Edition 175 – Passive Aggressives……..Again!
In edition 135 of Growth (29th August, 2018), I talked about Passive Aggressive personalities and the destructive role they play inside too many family businesses.
I’m revisiting this today as, over the past few weeks, I’ve had three instances made known to me of Passive Aggressives playing their games and, in the process, creating stress and disruption…again!.
Sometimes it is their attitude towards their co-workers that creates the stress. Be they rude, dismissive, impatient (and often all three), they engage in a stupid power play to show their co-workers where each of them resides in the pecking order.
Sometimes it is their attitude towards their managers when it comes to completing tasks or undertaking additional training that creates the stress. You know the look – or the sigh – that lights up brighter than the Coca Cola neon sign at the top of William Street in Kings Cross as they convey their utter disdain for their manager.
Except, today is not about revisiting war stories. Today is about dealing with the individual and their behaviour!
As the owner or a manager in a family business, you have three options for dealing with this type of behaviour.
- Sack them! The upside is they’ll be gone from your business. The downside is they’ll create carnage on the way out the door, and will have you before the Fair Work Commission quicker than they’ve left the building.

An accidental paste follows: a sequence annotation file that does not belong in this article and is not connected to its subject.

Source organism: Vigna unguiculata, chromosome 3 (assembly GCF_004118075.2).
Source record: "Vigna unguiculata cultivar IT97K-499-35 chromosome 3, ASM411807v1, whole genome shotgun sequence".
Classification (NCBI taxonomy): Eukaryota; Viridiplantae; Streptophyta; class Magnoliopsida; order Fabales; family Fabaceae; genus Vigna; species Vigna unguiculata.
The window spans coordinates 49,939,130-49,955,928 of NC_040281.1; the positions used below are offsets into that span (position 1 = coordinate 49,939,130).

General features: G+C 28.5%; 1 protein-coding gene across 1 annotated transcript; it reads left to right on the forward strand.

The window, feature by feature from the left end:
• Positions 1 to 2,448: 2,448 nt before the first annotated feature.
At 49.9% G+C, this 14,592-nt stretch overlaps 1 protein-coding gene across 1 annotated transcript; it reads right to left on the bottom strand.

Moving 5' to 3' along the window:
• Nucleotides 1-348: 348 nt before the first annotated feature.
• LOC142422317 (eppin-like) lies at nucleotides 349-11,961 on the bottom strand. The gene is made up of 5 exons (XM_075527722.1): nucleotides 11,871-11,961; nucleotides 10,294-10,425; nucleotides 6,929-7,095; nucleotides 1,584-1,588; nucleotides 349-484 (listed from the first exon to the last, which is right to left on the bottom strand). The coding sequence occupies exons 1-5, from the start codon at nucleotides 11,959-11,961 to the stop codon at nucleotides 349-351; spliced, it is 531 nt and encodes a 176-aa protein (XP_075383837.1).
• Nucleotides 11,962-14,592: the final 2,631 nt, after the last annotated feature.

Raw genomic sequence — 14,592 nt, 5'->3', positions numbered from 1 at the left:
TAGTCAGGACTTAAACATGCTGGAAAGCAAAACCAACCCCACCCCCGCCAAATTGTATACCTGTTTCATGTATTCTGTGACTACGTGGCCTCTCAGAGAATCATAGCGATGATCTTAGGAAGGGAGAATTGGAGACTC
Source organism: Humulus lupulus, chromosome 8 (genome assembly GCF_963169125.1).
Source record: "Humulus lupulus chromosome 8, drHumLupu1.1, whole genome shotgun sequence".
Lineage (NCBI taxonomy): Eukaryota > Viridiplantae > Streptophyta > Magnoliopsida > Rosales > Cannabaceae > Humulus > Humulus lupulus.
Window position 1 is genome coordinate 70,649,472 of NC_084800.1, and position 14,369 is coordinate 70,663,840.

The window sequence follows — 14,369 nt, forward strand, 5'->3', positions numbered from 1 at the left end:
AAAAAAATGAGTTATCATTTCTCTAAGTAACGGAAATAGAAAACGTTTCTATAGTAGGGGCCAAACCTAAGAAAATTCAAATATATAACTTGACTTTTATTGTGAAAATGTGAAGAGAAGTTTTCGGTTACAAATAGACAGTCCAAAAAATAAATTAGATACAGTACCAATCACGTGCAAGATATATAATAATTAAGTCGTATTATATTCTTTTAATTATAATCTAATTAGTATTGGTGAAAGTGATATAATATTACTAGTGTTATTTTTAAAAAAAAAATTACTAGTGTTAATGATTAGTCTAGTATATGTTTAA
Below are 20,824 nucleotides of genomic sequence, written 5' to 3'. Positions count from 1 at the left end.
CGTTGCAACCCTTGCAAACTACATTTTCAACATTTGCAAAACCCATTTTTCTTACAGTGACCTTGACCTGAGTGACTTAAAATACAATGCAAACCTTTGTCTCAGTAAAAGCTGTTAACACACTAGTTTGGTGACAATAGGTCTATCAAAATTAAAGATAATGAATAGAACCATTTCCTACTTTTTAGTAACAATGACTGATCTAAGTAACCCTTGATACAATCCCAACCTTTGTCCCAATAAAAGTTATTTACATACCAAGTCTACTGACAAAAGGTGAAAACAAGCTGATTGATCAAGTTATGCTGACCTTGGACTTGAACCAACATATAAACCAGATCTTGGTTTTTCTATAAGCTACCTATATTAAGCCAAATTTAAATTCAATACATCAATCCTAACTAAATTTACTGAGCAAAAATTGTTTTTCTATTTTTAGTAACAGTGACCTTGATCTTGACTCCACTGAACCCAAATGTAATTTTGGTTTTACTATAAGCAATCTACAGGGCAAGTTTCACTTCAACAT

- Turn up the wick – fast! By this, I mean apply the blowtorch to their behaviour and point out to them examples of the disruption it has created. The upside is that it can go one of two ways – they’ll move on or they’ll pick up their performance. The downside is they’ll dig in for the long haul – and fight fire with fire.
- The slow roast is the third option, and my favoured one. You start addressing the individual in informal situations about one or two issues that you have come across. The key is to be consistent. Don’t raise their behaviour as an issue, then not follow up additional examples in short succession. The key here is for you, as the owner or manager, to expose the individual for their behaviour then, by pointing it out to them, make them feel uncomfortable and exposed.
In a situation I had to deal with in my former business life, I started dealing with it when work performance slipped. The individual was uncomfortable with me remarking their previously excellent performance was now sub-par.
When that individual then dealt poorly with a junior member of staff, I managed the situation immediately, firmly – expressing my unhappiness at their behaviour and making very clear to them that I will not allow a repeat to occur.
When tasks were assigned, but rebuffed for goodness knows what reason, I was quick to point out that the individual’s plate was not full, they had the capacity to do the work and there was no reason for them to refuse the work.
In the end, it took 9 months, but the individual ultimately made their own decision to leave. They had been slow roasted and I achieved my desired result without the pain and emotion of having to sack them.
You simply cannot (and should not) put up with Passive Aggressive personalities in your family business. They are, essentially, double agents that need to be expelled.
Start early when dealing with Passive Aggressives – then remain consistent in your dealings with them.